“Projects, inquiries and assessments are all too much…”
...and our thoughts on this.
Hello and welcome to the 29th edition of our fortnightly newsletter, Things in Education.
We will be the first to admit that we were trying to make this newsletter as diversely appealing as possible, with all the expertise we had within our organisation. And over the last two editions we have spoken about all that we shared about foundational learning and the basics in classroom teaching and learning. Today’s edition summarises some specific classroom pedagogies that we spoke about over the last year. It also contains some of our ideas on assessments.
We have written about inquiry classrooms and how we, as educators, feel overwhelmed by the vastness of inquiry classrooms.
“Inquiry classrooms get out of my control…”
“In inquiry classrooms, I get overwhelmed by the amount of information that I need to have about a topic.”
These or variations of the above are common concerns that we see among teachers, and we wrote about some simple things to be aware of so as to not let an inquiry approach overwhelm a teacher. It comes from building the culture of curiosity in the classroom and the importance of letting the students find out.
Students are not going to find the transition from traditional classrooms to inquiry classrooms straightforward. Like we just mentioned, it is a cultural change and students may not even know how to approach an inquiry problem. So we also wrote about what teachers can do to make the transition easier and some specific steps that we can take to build students’ confidence to conduct their own inquiry.
Apart from inquiry, we have also seen how PBL can fail in classrooms. There are a lot of myths out there about PBL which we have tried to bust, and hopefully help teachers clearly see what is important in a PBL class. What is important is not that the student builds a tangible thing as a project. It is the process of learning through projects that is important.
We also wrote about how easy it is to get flipped classrooms wrong. Flipped learning seems to be the silver bullet – can be technology-based, can give teachers more time with the curriculum, can change the nature of engagement with students. But like any pill, flipped learning has been a hard one to swallow for educators. We wrote about why flipped learning is not yet revolutionising schools.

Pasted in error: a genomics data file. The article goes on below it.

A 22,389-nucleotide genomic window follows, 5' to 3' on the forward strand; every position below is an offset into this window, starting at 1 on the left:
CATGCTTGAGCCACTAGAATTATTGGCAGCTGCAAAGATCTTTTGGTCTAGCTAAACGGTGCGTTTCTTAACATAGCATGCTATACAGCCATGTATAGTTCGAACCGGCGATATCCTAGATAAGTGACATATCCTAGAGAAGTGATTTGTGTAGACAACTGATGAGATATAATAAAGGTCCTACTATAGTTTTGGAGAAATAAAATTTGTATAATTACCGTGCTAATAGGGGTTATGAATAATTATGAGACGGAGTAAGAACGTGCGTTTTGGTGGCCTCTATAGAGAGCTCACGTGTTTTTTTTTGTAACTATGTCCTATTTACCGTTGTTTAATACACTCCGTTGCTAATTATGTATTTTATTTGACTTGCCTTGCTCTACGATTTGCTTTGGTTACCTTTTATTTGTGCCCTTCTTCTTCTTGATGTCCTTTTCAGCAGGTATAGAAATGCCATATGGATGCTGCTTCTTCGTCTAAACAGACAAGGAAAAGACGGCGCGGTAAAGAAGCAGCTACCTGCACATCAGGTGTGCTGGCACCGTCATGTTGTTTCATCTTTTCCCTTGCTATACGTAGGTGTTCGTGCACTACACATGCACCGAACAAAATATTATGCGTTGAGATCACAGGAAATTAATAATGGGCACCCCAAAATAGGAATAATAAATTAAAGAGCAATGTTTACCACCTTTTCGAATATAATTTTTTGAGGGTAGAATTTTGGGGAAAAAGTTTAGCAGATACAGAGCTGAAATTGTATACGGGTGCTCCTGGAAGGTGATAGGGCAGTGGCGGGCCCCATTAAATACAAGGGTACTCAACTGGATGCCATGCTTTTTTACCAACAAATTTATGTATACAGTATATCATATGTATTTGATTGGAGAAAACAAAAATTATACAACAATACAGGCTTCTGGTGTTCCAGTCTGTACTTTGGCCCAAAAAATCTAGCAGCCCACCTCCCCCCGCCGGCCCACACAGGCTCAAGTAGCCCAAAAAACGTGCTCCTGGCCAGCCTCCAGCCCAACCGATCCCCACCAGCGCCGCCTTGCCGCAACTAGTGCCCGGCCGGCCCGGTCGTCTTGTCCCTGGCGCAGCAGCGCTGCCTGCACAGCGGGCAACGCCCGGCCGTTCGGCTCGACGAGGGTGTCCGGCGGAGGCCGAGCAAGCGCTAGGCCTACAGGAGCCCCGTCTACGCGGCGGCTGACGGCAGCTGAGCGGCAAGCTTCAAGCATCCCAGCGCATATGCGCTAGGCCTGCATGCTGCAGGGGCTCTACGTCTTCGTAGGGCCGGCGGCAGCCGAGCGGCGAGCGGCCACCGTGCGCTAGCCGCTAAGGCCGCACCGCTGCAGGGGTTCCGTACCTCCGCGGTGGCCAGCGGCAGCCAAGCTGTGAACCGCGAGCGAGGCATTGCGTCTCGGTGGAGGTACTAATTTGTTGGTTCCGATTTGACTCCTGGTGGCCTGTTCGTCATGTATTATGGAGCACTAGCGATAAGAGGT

We have also often heard that trying out project-based learning lessons or inquiry classrooms takes a lot of time away from teachers who are under pressure to finish curriculum, do other school duties and also ensure student learning. Trying new things becomes a challenge. But there are ways to deal with it through prioritisation.
An important aspect of teacher and effective teaching is ensuring student understanding. Lesson plans can be motivating, with various pedagogies of learning. At the end of the day students need to learn. Only well thought out assessments can give us a decent picture of student understanding. So it is important to ask why are we asking this assessment question. As the piece suggests, the learning goal, assessment goal and hence the assessment question need to be synchronised. Once we know what we want to ask, it becomes important to know whether students are really applying their understanding or not. Because sometimes we may just be complicating a simple question.
Apart from specific questions looking at summative assessment question can deeply inform the experienced educator. It is the one opportunity that teachers and school leaders get to reflect on the progress that their teaching has affected on students’ understanding.
We hope you enjoyed these summaries of previous editions. You will receive a fresh edition of Things in Education in 14 days’ time. Till then, please go through our earlier summaries of foundational learning and basics in classroom teaching and learning.
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